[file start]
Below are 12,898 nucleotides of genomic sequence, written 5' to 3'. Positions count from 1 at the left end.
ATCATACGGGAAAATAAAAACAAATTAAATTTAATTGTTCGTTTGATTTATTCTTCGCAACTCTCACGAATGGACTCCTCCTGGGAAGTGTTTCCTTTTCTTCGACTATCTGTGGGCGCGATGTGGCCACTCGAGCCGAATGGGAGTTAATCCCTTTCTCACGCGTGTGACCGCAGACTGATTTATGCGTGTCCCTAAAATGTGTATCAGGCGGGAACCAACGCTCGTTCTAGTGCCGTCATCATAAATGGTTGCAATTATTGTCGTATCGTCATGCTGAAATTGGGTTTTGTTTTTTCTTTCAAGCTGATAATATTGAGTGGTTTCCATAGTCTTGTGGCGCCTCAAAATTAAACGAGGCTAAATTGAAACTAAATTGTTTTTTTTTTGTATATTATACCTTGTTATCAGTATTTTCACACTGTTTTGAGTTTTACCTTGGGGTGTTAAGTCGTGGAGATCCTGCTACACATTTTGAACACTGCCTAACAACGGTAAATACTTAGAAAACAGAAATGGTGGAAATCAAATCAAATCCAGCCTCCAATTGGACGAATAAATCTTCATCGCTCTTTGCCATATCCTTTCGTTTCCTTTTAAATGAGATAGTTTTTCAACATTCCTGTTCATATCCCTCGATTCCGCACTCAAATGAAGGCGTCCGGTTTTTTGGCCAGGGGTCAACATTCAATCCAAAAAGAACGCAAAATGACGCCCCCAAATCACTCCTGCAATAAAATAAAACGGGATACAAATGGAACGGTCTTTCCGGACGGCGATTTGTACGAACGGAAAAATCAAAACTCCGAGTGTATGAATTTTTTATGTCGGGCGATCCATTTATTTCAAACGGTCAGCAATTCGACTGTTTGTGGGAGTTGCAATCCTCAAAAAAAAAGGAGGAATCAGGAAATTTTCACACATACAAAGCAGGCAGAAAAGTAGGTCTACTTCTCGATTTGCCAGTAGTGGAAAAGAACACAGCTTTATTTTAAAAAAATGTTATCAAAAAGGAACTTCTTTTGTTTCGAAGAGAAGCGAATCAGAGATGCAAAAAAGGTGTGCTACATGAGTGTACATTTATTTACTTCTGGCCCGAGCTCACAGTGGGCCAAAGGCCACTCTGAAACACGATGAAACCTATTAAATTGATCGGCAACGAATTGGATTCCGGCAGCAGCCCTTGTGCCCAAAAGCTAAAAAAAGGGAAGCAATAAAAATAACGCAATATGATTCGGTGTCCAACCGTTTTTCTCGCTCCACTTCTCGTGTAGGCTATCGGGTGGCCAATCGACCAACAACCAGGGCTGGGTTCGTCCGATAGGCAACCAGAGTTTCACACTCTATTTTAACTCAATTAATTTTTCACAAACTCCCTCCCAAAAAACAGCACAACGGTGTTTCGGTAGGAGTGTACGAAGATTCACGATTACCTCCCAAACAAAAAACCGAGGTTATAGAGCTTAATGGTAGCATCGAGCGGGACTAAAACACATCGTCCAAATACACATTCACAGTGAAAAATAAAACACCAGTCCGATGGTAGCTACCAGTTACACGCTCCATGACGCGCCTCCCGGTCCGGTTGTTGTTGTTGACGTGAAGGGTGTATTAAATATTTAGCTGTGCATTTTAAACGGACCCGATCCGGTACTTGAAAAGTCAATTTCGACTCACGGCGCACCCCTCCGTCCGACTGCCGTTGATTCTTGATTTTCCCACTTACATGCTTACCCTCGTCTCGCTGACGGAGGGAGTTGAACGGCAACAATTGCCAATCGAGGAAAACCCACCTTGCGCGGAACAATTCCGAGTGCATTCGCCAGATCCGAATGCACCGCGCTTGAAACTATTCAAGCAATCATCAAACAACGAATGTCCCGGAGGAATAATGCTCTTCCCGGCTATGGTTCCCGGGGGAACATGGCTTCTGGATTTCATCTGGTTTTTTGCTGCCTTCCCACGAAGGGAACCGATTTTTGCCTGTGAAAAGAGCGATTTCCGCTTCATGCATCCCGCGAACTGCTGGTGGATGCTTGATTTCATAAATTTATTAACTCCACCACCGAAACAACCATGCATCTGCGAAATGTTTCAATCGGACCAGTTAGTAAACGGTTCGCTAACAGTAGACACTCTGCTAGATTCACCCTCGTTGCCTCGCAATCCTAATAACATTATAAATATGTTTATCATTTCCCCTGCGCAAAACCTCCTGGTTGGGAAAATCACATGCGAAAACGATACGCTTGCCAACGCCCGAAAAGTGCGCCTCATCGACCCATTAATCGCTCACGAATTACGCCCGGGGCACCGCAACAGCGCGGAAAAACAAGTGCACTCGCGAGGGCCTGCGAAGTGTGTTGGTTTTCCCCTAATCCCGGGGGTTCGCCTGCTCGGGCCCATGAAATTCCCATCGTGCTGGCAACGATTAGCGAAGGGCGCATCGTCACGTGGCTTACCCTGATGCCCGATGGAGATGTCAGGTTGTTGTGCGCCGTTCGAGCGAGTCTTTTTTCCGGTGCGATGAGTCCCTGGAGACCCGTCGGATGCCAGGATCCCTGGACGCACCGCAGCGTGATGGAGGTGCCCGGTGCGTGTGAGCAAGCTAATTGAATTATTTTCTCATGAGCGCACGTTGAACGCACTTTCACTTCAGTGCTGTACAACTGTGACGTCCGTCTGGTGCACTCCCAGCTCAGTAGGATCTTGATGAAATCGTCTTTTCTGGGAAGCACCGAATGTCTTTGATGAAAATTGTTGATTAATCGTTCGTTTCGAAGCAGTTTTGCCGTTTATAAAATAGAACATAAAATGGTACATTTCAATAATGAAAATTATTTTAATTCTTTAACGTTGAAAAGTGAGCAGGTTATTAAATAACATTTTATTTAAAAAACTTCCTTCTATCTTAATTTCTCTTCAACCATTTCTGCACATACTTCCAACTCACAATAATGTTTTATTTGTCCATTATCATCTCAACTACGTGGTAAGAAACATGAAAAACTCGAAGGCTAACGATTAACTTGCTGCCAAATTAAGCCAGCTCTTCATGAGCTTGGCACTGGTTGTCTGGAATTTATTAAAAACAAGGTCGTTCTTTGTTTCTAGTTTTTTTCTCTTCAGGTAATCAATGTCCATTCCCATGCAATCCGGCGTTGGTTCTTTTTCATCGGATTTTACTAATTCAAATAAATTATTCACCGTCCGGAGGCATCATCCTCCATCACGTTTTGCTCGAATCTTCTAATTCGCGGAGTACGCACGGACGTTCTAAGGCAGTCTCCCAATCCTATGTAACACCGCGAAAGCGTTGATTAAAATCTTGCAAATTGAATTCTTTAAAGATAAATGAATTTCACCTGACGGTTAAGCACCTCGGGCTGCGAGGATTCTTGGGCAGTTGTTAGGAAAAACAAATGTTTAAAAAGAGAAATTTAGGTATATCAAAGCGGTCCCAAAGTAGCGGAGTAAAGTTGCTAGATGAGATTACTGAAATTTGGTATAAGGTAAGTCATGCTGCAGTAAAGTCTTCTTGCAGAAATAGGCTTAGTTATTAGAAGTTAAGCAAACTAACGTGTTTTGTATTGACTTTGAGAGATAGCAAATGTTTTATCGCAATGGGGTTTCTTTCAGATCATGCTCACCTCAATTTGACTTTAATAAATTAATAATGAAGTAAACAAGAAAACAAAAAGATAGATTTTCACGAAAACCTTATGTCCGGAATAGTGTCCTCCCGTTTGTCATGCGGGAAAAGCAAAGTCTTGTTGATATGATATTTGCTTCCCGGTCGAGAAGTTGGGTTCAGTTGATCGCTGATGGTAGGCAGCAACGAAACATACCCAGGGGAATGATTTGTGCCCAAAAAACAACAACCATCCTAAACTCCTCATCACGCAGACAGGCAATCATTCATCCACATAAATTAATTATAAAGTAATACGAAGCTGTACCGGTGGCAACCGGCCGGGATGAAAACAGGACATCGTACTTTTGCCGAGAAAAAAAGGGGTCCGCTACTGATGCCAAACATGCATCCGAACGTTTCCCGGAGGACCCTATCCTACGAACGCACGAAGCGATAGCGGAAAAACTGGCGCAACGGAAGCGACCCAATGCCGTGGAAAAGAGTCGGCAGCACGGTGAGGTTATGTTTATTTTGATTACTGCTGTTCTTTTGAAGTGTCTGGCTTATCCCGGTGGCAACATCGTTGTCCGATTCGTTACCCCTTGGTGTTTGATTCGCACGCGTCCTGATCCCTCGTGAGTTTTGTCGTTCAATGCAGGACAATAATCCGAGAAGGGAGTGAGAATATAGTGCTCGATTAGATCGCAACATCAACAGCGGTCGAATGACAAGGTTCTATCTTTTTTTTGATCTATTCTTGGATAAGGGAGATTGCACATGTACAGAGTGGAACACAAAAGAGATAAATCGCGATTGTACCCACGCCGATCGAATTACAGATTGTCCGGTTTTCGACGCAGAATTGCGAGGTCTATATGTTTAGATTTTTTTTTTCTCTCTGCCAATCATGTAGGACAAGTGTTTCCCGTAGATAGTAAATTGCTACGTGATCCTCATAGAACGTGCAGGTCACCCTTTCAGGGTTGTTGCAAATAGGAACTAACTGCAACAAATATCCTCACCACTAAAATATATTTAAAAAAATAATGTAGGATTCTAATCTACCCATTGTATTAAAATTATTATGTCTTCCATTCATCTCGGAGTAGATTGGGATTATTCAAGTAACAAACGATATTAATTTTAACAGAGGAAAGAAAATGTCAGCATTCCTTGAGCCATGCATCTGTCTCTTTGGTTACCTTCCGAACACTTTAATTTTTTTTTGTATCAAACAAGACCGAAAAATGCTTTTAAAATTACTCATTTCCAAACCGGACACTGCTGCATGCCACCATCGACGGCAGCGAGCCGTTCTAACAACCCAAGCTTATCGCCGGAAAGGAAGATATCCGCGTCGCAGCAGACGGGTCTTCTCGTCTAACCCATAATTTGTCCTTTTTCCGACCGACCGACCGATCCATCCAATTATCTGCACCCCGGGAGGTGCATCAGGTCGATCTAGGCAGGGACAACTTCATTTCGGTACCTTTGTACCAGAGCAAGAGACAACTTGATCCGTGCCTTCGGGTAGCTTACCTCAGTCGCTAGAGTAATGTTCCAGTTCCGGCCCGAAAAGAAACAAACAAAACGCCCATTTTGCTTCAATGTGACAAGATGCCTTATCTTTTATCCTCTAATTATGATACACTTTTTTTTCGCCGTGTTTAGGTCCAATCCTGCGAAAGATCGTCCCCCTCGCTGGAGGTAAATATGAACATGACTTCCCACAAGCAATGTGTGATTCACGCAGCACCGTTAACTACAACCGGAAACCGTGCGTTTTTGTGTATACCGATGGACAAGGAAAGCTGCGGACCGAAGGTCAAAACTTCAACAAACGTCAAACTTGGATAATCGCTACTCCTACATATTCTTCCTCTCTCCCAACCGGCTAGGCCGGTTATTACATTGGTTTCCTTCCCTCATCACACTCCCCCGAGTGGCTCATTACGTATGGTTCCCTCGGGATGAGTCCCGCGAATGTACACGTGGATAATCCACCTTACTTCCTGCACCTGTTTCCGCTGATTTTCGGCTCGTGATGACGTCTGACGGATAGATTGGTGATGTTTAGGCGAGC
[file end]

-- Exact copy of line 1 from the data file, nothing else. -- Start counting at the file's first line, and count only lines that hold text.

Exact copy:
Below are 12,898 nucleotides of genomic sequence, written 5' to 3'. Positions count from 1 at the left end.